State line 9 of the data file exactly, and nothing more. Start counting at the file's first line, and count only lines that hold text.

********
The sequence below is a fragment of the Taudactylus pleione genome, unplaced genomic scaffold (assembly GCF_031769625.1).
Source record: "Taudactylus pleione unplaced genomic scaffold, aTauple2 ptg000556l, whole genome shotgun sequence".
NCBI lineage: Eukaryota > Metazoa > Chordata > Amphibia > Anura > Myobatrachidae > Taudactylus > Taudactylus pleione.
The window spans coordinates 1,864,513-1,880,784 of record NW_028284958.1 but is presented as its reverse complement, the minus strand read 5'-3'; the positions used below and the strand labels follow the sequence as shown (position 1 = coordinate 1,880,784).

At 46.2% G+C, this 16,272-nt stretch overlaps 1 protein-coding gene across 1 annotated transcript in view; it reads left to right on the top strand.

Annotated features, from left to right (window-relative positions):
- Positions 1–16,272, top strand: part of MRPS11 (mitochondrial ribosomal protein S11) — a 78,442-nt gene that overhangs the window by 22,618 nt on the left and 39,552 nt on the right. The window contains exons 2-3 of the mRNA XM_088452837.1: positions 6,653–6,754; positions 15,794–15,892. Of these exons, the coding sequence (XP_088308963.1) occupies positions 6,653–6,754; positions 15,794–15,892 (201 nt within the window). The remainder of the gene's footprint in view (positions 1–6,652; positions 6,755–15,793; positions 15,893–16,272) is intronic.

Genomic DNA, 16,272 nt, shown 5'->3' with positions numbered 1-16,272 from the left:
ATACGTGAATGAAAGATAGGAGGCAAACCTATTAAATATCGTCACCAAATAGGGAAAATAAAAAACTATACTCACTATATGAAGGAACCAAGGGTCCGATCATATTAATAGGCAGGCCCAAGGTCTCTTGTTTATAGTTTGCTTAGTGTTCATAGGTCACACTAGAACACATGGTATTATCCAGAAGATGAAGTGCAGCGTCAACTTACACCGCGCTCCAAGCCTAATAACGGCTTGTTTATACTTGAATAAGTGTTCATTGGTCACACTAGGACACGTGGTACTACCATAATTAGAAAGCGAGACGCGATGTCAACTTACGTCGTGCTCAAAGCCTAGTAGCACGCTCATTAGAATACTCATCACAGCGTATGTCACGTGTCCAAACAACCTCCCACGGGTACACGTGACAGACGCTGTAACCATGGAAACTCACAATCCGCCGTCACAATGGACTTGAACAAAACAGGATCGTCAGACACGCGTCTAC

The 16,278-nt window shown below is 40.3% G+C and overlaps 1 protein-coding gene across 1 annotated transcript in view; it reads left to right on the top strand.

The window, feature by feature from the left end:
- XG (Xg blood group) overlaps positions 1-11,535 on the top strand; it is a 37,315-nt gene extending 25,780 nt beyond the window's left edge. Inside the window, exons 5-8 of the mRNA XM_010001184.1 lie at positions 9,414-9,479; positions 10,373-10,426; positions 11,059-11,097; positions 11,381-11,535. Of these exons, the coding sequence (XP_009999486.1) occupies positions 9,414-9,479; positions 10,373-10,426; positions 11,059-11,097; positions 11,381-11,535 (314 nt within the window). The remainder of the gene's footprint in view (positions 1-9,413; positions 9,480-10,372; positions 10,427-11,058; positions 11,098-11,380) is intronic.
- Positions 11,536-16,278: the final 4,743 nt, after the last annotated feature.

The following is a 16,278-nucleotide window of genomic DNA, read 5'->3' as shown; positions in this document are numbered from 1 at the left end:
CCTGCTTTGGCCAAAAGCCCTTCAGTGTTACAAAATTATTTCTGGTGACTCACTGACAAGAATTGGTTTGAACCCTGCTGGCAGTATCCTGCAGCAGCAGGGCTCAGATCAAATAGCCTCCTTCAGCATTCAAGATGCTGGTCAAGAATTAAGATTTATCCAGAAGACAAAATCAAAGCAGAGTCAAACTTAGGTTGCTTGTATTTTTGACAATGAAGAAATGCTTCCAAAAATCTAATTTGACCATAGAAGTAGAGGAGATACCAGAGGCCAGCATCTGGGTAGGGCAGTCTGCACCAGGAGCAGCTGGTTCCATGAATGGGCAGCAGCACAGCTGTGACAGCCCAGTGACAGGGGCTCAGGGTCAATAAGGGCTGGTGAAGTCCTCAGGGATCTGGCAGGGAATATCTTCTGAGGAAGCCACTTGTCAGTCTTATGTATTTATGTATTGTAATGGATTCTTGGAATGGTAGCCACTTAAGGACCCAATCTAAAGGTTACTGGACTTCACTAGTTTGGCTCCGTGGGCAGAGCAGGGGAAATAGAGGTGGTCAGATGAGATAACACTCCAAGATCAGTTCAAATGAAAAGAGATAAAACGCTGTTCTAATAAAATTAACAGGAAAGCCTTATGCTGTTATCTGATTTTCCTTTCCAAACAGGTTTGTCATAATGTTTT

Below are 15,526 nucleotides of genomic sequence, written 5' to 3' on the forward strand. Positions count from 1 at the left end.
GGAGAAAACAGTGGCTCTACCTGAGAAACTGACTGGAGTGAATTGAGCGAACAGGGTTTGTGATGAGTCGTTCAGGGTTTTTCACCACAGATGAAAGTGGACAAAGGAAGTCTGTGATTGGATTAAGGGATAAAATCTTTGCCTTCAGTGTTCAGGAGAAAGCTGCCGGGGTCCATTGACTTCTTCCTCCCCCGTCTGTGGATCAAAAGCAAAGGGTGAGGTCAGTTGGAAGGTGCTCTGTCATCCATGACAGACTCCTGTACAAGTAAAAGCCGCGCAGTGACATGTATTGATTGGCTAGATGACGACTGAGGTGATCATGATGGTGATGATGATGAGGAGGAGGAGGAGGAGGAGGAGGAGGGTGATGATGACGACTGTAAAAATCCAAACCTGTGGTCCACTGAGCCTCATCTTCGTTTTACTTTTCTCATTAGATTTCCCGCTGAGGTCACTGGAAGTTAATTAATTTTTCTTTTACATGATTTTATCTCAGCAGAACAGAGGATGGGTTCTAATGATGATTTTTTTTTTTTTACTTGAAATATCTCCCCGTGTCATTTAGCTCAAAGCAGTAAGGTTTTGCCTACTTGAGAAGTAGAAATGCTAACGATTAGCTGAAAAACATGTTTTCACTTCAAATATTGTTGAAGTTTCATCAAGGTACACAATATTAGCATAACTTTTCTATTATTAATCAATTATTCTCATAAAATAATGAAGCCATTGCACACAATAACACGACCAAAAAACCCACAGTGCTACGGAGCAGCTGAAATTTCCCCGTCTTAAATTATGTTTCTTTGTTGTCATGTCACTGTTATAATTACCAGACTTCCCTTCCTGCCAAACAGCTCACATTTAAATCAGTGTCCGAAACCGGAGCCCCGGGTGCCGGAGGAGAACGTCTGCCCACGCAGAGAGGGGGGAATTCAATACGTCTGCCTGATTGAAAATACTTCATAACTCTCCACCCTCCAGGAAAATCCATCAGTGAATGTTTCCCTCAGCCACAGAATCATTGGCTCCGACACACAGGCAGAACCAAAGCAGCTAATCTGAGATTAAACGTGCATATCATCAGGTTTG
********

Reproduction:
ATACGTGAATGAAAGATAGGAGGCAAACCTATTAAATATCGTCACCAAATAGGGAAAATAAAAAACTATACTCACTATATGAAGGAACCAAGGGTCCGATCATATTAATAGGCAGGCCCAAGGTCTCTTGTTTATAGTTTGCTTAGTGTTCATAGGTCACACTAGAACACATGGTATTATCCAGAAGATGAAGTGCAGCGTCAACTTACACCGCGCTCCAAGCCTAATAACGGCTTGTTTATACTTGAATAAGTGTTCATTGGTCACACTAGGACACGTGGTACTACCATAATTAGAAAGCGAGACGCGATGTCAACTTACGTCGTGCTCAAAGCCTAGTAGCACGCTCATTAGAATACTCATCACAGCGTATGTCACGTGTCCAAACAACCTCCCACGGGTACACGTGACAGACGCTGTAACCATGGAAACTCACAATCCGCCGTCACAATGGACTTGAACAAAACAGGATCGTCAGACACGCGTCTAC